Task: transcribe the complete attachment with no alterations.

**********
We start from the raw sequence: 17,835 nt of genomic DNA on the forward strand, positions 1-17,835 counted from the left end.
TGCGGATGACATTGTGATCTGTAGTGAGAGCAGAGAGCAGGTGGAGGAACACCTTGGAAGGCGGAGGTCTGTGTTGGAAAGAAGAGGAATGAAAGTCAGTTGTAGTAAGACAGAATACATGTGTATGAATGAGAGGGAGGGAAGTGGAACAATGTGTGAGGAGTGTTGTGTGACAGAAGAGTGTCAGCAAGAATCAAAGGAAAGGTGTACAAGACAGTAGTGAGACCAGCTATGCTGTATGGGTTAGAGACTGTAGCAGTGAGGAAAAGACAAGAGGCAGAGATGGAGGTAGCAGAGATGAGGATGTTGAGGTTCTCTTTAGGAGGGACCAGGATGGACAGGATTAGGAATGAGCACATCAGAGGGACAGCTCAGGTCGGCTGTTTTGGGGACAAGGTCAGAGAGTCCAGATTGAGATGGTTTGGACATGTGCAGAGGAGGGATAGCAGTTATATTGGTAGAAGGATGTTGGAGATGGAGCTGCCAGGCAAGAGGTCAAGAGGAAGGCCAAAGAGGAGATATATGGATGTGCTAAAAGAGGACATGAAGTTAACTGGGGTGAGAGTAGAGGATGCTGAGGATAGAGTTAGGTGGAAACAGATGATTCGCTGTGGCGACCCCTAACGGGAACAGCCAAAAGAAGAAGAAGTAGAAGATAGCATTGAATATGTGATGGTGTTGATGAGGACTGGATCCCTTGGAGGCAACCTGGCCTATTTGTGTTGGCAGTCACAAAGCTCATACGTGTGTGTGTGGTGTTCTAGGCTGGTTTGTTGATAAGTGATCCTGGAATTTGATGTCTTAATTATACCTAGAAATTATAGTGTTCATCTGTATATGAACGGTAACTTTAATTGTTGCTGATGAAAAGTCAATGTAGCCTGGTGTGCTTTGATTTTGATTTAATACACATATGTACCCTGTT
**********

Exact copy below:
We start from the raw sequence: 17,835 nt of genomic DNA on the forward strand, positions 1-17,835 counted from the left end.
TGCGGATGACATTGTGATCTGTAGTGAGAGCAGAGAGCAGGTGGAGGAACACCTTGGAAGGCGGAGGTCTGTGTTGGAAAGAAGAGGAATGAAAGTCAGTTGTAGTAAGACAGAATACATGTGTATGAATGAGAGGGAGGGAAGTGGAACAATGTGTGAGGAGTGTTGTGTGACAGAAGAGTGTCAGCAAGAATCAAAGGAAAGGTGTACAAGACAGTAGTGAGACCAGCTATGCTGTATGGGTTAGAGACTGTAGCAGTGAGGAAAAGACAAGAGGCAGAGATGGAGGTAGCAGAGATGAGGATGTTGAGGTTCTCTTTAGGAGGGACCAGGATGGACAGGATTAGGAATGAGCACATCAGAGGGACAGCTCAGGTCGGCTGTTTTGGGGACAAGGTCAGAGAGTCCAGATTGAGATGGTTTGGACATGTGCAGAGGAGGGATAGCAGTTATATTGGTAGAAGGATGTTGGAGATGGAGCTGCCAGGCAAGAGGTCAAGAGGAAGGCCAAAGAGGAGATATATGGATGTGCTAAAAGAGGACATGAAGTTAACTGGGGTGAGAGTAGAGGATGCTGAGGATAGAGTTAGGTGGAAACAGATGATTCGCTGTGGCGACCCCTAACGGGAACAGCCAAAAGAAGAAGAAGTAGAAGATAGCATTGAATATGTGATGGTGTTGATGAGGACTGGATCCCTTGGAGGCAACCTGGCCTATTTGTGTTGGCAGTCACAAAGCTCATACGTGTGTGTGTGGTGTTCTAGGCTGGTTTGTTGATAAGTGATCCTGGAATTTGATGTCTTAATTATACCTAGAAATTATAGTGTTCATCTGTATATGAACGGTAACTTTAATTGTTGCTGATGAAAAGTCAATGTAGCCTGGTGTGCTTTGATTTTGATTTAATACACATATGTACCCTGTT